Curcumin improves prostanoid ratio in diabetic mesenteric arteries associated with cyclooxygenase-2 and NF-κB suppression
Sirada Rungseesantivanon1, Naris Thengchaisri4, Preecha Ruangvejvorachai2, Suthiluk Patumraj3
1Interdepartment of Physiology, Graduate School, 2Department of Pathology, 3Department of Physiology, Faculty of Medicine, Chulalongkorn University, Bangkok, Thailand; 4Department of Companion Animal Clinical Sciences, Faculty of Veterinary Medicine, Kasetsart University, Bangkok, Thailand
Background: Curcumin, the active ingredient from turmeric rhizomes, has been shown to have a wide range of pharmacological properties including antioxidant and anti-inflammatory effects. Curcumin has been reviewed for its multiple molecular action on inhibiting tumor angiogenesis via its mechanisms of cyclooxygenase (COX)-2, and vascular endothelial growth factor (VEGF) inhibition. In this present study, we aimed to assess the effects of curcumin on preventing diabetes-induced vascular dysfunction in association with COX-2, nuclear factor-κB (NF-κB) expression, and prostanoid production.
Methods: Twelve-week-old male Wistar rats were separated into five groups: 1) diabetes with 0.9% normal saline (DM-NSS; n = 10), 2) diabetes treated with curcumin 30 mg/kg (n = 10), 3) diabetes treated with curcumin 300 mg/kg (n = 10), 4) the control with 0.9% normal saline (n = 10), and 5) the control treated with 300 mg/kg (n = 10). Daily oral feeding of curcumin was started at 6 weeks after the streptozotocin injection. Levels of 6-keto prostaglandin (PG) F1α and thromboxane (TX) B2 were determined from mesenteric perfusates using enzyme immunoassay kits. Protein kinase C (PKC)-ßII and COX-2 with NF-κB levels were analyzed in the mesenteric arteries by immunofluorescent staining and immunohistochemistry, respectively.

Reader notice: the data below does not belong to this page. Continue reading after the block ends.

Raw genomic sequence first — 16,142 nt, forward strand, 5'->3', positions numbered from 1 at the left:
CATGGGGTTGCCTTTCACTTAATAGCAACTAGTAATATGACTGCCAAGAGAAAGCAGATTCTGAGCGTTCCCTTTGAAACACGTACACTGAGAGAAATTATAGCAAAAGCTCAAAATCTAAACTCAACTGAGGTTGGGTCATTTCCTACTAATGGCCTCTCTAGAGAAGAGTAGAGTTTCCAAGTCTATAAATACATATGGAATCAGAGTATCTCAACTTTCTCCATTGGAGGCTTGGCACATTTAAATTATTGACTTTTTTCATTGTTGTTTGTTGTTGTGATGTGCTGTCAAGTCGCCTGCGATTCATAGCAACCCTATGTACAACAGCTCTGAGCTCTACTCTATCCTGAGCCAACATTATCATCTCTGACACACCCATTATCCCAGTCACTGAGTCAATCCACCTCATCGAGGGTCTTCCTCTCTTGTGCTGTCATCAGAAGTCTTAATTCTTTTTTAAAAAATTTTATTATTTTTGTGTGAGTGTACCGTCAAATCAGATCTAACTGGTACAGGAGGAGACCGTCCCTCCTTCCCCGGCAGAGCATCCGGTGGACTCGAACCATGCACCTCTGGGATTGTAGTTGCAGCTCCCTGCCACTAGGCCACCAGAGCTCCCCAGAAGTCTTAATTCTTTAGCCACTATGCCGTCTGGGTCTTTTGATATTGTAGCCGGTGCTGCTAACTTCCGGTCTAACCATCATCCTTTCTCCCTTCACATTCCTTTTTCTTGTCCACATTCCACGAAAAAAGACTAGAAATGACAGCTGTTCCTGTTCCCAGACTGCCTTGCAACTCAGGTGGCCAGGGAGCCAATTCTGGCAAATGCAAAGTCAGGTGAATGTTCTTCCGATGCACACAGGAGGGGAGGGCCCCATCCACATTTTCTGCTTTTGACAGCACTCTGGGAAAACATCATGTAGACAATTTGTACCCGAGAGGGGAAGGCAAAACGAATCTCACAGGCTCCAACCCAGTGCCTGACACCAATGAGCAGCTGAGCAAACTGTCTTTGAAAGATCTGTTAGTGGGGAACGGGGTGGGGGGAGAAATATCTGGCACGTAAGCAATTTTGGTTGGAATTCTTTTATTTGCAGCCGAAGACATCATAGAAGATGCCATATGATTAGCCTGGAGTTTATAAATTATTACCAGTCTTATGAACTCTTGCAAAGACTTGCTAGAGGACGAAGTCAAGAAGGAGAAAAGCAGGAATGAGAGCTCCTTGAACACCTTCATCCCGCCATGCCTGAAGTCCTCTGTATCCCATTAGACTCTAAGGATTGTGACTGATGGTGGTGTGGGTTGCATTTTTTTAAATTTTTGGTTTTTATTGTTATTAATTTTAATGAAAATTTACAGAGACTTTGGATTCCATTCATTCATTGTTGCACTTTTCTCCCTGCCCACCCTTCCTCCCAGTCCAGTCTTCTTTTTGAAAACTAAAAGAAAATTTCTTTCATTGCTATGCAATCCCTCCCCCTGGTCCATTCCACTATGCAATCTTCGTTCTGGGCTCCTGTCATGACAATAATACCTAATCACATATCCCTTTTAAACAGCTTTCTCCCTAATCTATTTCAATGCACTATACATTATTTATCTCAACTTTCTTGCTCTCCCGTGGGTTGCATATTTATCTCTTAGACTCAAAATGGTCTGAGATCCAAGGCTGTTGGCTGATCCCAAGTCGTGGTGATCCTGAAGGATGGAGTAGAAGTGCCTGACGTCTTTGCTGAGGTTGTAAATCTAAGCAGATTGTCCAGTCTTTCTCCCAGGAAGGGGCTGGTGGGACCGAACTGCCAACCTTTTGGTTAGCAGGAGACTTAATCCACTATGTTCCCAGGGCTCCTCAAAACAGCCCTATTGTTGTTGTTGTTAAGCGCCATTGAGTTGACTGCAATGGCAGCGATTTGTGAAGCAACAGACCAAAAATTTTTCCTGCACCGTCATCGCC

Results: The ratio of 6-keto-PGF1α and TXB2 was significantly decreased in DM-NSS compared with the control (P < 0.05). Double-immunofluorescent staining with specific antibodies for PKC-βII and a-smooth muscle actins showed that the diabetic mesenteric arteries contained increased of PKC-βII within the vascular wall. Also, COX-2 expression and activated NF-κB in the small mesenteric artery of diabetes mellitus rats were markedly increased when compared with the control. Interestingly, curcumin could inhibit the upregulation of all of these biomarkers.
Conclusion: These findings show that curcumin can attenuate diabetes-induced vascular dysfunction in association with its potential for COX-2 and NF-κB suppression, PKC inhibition, and improving the ratio of prostanoid products PGI2/TXA2.
Keywords: diabetes, endothelial dysfunction, COX-2, prostanoids
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